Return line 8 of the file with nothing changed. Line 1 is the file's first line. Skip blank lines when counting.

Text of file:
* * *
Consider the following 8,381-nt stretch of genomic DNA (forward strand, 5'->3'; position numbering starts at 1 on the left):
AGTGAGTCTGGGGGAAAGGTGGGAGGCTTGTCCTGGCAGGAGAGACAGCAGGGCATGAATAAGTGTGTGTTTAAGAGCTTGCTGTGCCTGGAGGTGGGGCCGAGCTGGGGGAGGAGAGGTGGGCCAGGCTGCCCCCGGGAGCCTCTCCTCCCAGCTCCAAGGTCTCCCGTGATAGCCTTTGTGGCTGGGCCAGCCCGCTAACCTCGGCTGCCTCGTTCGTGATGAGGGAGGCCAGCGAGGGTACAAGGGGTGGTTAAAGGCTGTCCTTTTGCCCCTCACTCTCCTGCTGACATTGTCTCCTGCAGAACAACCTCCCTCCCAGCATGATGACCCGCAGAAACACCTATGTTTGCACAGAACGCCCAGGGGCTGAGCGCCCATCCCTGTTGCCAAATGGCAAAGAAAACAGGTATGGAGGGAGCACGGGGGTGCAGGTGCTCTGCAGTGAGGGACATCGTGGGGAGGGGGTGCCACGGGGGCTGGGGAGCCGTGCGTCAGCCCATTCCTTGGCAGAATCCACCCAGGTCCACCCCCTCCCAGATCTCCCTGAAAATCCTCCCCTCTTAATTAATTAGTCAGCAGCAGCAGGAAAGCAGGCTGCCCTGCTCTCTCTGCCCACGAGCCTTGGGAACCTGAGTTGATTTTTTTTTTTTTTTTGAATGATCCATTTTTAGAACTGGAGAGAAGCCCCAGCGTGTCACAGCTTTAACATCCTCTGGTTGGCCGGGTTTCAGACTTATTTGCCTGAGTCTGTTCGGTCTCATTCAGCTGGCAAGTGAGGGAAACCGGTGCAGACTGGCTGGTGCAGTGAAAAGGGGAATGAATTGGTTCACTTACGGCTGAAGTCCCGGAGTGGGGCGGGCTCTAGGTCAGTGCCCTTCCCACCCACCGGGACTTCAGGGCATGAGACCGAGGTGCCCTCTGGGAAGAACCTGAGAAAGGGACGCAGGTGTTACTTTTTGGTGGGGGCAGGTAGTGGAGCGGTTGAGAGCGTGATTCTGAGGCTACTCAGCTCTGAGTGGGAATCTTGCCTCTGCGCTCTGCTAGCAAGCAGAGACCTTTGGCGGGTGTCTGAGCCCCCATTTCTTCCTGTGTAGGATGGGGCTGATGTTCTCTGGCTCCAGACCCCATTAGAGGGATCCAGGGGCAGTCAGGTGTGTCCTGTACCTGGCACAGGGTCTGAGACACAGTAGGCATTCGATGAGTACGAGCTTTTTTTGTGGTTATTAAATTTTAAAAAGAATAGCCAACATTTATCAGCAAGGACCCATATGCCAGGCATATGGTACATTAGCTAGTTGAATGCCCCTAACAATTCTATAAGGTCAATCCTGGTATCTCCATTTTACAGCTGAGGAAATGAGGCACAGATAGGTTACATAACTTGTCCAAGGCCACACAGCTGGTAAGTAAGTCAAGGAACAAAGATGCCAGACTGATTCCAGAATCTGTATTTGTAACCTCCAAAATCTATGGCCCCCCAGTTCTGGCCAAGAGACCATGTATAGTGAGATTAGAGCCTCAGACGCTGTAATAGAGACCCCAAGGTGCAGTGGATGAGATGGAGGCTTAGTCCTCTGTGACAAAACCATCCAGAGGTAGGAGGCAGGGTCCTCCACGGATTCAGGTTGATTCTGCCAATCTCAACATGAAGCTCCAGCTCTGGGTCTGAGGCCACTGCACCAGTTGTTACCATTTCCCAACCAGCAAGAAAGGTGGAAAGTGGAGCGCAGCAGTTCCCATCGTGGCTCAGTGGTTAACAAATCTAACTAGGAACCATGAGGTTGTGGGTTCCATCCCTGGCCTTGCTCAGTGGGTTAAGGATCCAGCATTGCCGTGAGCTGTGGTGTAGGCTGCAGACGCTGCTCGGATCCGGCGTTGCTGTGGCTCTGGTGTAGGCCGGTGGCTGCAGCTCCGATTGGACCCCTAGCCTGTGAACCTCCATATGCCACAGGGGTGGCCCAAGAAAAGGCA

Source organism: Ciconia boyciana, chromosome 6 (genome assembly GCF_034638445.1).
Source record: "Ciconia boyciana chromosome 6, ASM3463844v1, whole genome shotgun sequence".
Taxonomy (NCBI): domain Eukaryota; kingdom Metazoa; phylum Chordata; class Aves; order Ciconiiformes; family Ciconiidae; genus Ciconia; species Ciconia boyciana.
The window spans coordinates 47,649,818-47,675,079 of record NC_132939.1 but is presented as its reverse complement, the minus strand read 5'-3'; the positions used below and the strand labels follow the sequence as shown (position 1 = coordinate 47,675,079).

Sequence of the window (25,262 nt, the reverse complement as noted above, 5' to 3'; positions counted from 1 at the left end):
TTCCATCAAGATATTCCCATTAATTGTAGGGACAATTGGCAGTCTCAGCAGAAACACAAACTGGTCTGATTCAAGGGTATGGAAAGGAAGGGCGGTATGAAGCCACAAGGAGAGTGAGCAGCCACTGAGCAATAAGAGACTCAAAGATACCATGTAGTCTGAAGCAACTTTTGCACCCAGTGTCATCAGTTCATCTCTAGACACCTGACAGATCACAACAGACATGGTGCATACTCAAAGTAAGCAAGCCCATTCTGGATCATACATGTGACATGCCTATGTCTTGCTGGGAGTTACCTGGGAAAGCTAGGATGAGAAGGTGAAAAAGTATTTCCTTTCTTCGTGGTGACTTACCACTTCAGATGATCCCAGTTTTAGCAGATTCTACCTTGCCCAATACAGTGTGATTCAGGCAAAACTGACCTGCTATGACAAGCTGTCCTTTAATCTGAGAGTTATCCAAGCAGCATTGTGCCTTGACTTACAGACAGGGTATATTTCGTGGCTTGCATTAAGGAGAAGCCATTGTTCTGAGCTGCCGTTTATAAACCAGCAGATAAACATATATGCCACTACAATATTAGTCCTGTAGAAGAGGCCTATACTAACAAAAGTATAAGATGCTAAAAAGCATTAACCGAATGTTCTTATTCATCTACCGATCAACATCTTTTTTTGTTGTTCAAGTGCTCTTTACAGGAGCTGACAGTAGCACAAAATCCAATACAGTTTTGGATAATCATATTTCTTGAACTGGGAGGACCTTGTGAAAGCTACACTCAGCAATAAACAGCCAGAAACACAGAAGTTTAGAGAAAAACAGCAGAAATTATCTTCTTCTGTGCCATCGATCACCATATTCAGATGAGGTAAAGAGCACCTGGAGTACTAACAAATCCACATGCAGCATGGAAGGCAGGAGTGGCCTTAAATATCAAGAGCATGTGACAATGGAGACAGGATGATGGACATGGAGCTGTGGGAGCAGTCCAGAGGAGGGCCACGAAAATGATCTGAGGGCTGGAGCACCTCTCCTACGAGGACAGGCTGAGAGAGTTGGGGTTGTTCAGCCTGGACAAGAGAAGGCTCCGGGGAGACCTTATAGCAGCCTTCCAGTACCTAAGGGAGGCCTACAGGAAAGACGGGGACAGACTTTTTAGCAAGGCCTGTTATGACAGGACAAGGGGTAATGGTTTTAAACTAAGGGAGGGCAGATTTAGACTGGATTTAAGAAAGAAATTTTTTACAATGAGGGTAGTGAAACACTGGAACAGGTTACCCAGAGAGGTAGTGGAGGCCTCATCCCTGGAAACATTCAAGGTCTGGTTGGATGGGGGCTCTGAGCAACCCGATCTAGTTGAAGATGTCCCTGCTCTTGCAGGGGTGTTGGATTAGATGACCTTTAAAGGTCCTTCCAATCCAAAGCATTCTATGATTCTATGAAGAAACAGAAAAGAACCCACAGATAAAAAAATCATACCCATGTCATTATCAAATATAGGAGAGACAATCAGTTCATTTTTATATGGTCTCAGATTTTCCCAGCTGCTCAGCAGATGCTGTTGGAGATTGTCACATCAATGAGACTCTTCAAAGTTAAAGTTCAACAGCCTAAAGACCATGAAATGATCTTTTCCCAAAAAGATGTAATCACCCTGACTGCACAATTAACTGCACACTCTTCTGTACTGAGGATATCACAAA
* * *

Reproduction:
TTCCATCAAGATATTCCCATTAATTGTAGGGACAATTGGCAGTCTCAGCAGAAACACAAACTGGTCTGATTCAAGGGTATGGAAAGGAAGGGCGGTATGAAGCCACAAGGAGAGTGAGCAGCCACTGAGCAATAAGAGACTCAAAGATACCATGTAGTCTGAAGCAACTTTTGCACCCAGTGTCATCAGTTCATCTCTAGACACCTGACAGATCACAACAGACATGGTGCATACTCAAAGTAAGCAAGCCCATTCTGGATCATACATGTGACATGCCTATGTCTTGCTGGGAGTTACCTGGGAAAGCTAGGATGAGAAGGTGAAAAAGTATTTCCTTTCTTCGTGGTGACTTACCACTTCAGATGATCCCAGTTTTAGCAGATTCTACCTTGCCCAATACAGTGTGATTCAGGCAAAACTGACCTGCTATGACAAGCTGTCCTTTAATCTGAGAGTTATCCAAGCAGCATTGTGCCTTGACTTACAGACAGGGTATATTTCGTGGCTTGCATTAAGGAGAAGCCATTGTTCTGAGCTGCCGTTTATAAACCAGCAGATAAACATATATGCCACTACAATATTAGTCCTGTAGAAGAGGCCTATACTAACAAAAGTATAAGATGCTAAAAAGCATTAACCGAATGTTCTTATTCATCTACCGATCAACATCTTTTTTTGTTGTTCAAGTGCTCTTTACAGGAGCTGACAGTAGCACAAAATCCAATACAGTTTTGGATAATCATATTTCTTGAACTGGGAGGACCTTGTGAAAGCTACACTCAGCAATAAACAGCCAGAAACACAGAAGTTTAGAGAAAAACAGCAGAAATTATCTTCTTCTGTGCCATCGATCACCATATTCAGATGAGGTAAAGAGCACCTGGAGTACTAACAAATCCACATGCAGCATGGAAGGCAGGAGTGGCCTTAAATATCAAGAGCATGTGACAATGGAGACAGGATGATGGACATGGAGCTGTGGGAGCAGTCCAGAGGAGGGCCACGAAAATGATCTGAGGGCTGGAGCACCTCTCCTACGAGGACAGGCTGAGAGAGTTGGGGTTGTTCAGCCTGGACAAGAGAAGGCTCCGGGGAGACCTTATAGCAGCCTTCCAGTACCTAAGGGAGGCCTACAGGAAAGACGGGGACAGACTTTTTAGCAAGGCCTGTTATGACAGGACAAGGGGTAATGGTTTTAAACTAAGGGAGGGCAGATTTAGACTGGATTTAAGAAAGAAATTTTTTACAATGAGGGTAGTGAAACACTGGAACAGGTTACCCAGAGAGGTAGTGGAGGCCTCATCCCTGGAAACATTCAAGGTCTGGTTGGATGGGGGCTCTGAGCAACCCGATCTAGTTGAAGATGTCCCTGCTCTTGCAGGGGTGTTGGATTAGATGACCTTTAAAGGTCCTTCCAATCCAAAGCATTCTATGATTCTATGAAGAAACAGAAAAGAACCCACAGATAAAAAAATCATACCCATGTCATTATCAAATATAGGAGAGACAATCAGTTCATTTTTATATGGTCTCAGATTTTCCCAGCTGCTCAGCAGATGCTGTTGGAGATTGTCACATCAATGAGACTCTTCAAAGTTAAAGTTCAACAGCCTAAAGACCATGAAATGATCTTTTCCCAAAAAGATGTAATCACCCTGACTGCACAATTAACTGCACACTCTTCTGTACTGAGGATATCACAAA